• The subject notifies the observers, registered with it, of the need to update itself since the observer's state is now inconsistent with that of the subject. To do this, the subject's notify() method is called, which in turn calls the update() method of the observer
  • Depending upon the implementation, the new data is either pushed to the observer using the update() method or the observer queries for the new state of the subject. The information received from the subject is used to reconcile the observer's state

Example

Consider an environment, where, various clients need to monitor the price of a stock. The client has to display the correct price at all times and the price should be reflected in realtime. Now, consider an approach when the clients need to request the price from the server. This approach fails easily since we do not control the fluctuations in price and we would not know how frequently to poll for the price of a stock. This type of applications is made for the Observer pattern. We will use the stock model as the subject and have all the clients act as the observers. So, when the price of a stock changes, the observers get notified of the change in stock price and the observer can then get the new price from the model.

In code, the stock_model will be represented as:

class stock_observer;

class stock_model {
public:
    stock_model(float stockPrice);

    void register_observer(stock_observer *obs);
    void deregister_observer(stock_observer *obs);

    void set_price(float newValue);
    float get_price();

    void notify();

private:
    std::vector<stock_observer *> views;
    float price;
};

The model has methods that register, deregister observers and various getters / setters. The notify() is the method that gets called when the model's state (price) changes. 

As for the observer, the interface of stock_observer is as follows:

class stock_observer {
public:
    stock_observer(stock_model *);
    virtual void update() = 0;

    virtual ~stock_observer();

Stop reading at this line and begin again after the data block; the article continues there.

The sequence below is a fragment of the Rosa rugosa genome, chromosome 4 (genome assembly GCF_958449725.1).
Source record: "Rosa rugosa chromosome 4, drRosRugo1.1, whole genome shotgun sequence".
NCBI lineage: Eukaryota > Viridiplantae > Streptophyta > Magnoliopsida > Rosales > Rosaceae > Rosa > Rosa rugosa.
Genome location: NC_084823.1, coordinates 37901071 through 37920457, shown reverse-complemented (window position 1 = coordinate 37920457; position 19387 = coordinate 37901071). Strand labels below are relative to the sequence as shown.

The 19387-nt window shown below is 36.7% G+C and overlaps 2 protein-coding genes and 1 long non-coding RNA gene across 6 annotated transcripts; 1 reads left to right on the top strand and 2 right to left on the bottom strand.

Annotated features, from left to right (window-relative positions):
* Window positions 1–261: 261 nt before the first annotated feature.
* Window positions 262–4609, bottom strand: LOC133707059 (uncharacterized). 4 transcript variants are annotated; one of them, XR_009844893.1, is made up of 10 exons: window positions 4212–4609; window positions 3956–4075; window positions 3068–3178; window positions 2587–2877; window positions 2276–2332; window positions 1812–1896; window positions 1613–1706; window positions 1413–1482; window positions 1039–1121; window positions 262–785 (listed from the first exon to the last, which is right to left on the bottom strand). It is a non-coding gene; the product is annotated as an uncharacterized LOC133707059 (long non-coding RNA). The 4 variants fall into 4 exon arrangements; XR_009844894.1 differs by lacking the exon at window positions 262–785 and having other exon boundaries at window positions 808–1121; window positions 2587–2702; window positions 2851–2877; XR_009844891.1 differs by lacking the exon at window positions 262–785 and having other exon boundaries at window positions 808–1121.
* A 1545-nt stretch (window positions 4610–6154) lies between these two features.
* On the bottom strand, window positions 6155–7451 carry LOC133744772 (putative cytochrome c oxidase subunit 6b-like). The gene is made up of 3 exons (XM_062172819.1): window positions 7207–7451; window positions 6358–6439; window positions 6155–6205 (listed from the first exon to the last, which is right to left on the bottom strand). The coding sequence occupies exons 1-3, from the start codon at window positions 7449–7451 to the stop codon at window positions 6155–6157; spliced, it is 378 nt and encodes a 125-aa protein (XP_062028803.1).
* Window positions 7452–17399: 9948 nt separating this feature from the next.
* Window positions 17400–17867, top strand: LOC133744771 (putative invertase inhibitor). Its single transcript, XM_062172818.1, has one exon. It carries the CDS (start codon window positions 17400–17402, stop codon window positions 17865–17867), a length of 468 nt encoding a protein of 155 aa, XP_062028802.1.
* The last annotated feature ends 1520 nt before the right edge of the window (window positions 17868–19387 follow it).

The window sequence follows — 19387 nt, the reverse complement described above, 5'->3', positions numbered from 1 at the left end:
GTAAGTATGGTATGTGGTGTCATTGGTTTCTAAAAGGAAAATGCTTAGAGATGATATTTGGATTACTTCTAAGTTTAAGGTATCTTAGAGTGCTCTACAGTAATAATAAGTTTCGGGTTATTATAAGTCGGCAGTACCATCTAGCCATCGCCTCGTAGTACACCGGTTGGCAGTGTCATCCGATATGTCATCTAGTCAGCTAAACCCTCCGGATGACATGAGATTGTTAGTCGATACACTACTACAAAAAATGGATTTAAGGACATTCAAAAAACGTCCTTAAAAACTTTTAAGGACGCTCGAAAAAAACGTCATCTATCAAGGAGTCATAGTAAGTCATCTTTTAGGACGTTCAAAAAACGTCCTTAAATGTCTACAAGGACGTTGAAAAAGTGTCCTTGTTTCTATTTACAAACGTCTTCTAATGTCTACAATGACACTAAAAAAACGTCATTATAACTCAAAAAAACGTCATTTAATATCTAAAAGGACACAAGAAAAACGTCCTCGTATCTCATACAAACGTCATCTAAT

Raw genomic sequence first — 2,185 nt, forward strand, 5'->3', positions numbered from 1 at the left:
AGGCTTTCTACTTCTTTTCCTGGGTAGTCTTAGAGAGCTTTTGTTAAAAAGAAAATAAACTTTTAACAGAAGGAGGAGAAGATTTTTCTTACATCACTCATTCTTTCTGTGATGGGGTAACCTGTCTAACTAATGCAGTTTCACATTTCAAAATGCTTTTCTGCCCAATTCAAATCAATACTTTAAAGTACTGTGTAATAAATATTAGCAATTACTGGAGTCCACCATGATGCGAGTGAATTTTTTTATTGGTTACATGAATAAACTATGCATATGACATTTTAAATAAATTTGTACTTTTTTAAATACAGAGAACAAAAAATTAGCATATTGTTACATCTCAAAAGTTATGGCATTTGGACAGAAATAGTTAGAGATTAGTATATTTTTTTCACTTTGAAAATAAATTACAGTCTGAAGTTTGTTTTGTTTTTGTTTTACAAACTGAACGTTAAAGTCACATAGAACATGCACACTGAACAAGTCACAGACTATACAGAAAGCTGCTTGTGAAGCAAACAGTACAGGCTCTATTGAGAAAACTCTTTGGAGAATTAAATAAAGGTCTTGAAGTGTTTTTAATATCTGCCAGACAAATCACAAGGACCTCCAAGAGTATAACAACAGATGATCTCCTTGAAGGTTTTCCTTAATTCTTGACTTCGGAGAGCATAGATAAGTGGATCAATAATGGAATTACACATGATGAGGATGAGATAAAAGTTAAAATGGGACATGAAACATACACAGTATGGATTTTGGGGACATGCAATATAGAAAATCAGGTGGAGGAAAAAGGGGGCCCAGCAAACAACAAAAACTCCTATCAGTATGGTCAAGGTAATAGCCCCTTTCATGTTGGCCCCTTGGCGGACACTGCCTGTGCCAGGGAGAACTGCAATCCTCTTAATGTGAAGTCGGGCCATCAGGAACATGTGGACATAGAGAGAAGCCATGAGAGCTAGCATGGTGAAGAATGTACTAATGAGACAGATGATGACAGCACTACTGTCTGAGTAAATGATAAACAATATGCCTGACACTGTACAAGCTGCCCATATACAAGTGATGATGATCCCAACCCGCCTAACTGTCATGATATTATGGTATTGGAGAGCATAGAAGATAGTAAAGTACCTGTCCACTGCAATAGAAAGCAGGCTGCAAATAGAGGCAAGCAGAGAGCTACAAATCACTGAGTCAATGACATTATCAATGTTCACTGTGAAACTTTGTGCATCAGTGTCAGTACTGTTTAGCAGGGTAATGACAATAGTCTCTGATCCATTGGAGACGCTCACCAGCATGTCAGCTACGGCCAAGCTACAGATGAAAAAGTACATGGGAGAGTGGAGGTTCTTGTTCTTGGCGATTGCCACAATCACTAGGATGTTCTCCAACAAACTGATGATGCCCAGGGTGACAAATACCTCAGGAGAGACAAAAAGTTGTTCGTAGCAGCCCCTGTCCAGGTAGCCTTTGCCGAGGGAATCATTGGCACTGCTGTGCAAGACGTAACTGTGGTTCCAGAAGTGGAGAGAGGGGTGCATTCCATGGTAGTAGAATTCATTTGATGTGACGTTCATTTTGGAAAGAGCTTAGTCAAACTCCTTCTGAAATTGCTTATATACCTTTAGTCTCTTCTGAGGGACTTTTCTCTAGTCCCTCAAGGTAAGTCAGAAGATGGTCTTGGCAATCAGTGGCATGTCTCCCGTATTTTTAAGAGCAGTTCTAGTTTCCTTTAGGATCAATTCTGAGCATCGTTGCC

protected:
    stock_model *get_subject();

private:
    stock_model *model;
};

The observer has a reference to the model that it listens to. The model's notify() method is called when the price changes and this is the method that informs the clients that the price has changed. The clients then gets the new state from the model. The implementation of the notify() method of the model is as follows:

void stock_model::notify() {
    for (unsigned int i = 0; i < views.size(); ++i) {
       views[i]->update();
    }
}

The stock_view (client) will be represented as:

class stock_view: public stock_observer {
public:
    stock_view(stock_model *);
    ~stock_view();
    void update();

    float get_stock_price();

private:
    void update_price(float newPrice);

    float current_price;
};

The client's update() method is called from the model's notify() method and the update() method is implemented as:

void stock_view::update_price(float newPrice) {
    this->current_price = newPrice;
}

void stock_view::update() {
    update_price(get_subject()->get_price());
}

The various code manifests itself in the main() function as:

int main() {
    stock_model stock(17.43);

    stock_view desktop_client(&stock);
    stock_view mobile_client(&stock);

    std::cout << "Stock price (Desktop - moment 1) : " <<desktop_client.get_stock_price()<<std::endl;
    std::cout << "Stock price (Mobile - moment 1) : " <<mobile_client.get_stock_price()<<std::endl;

    stock.set_price(16.29);

    std::cout << "Stock price (Desktop - moment 2) : " <<desktop_client.get_stock_price()<<std::endl;
    std::cout << "Stock price (Mobile - moment 2) : " <<mobile_client.get_stock_price()<<std::endl;

    return 0;
}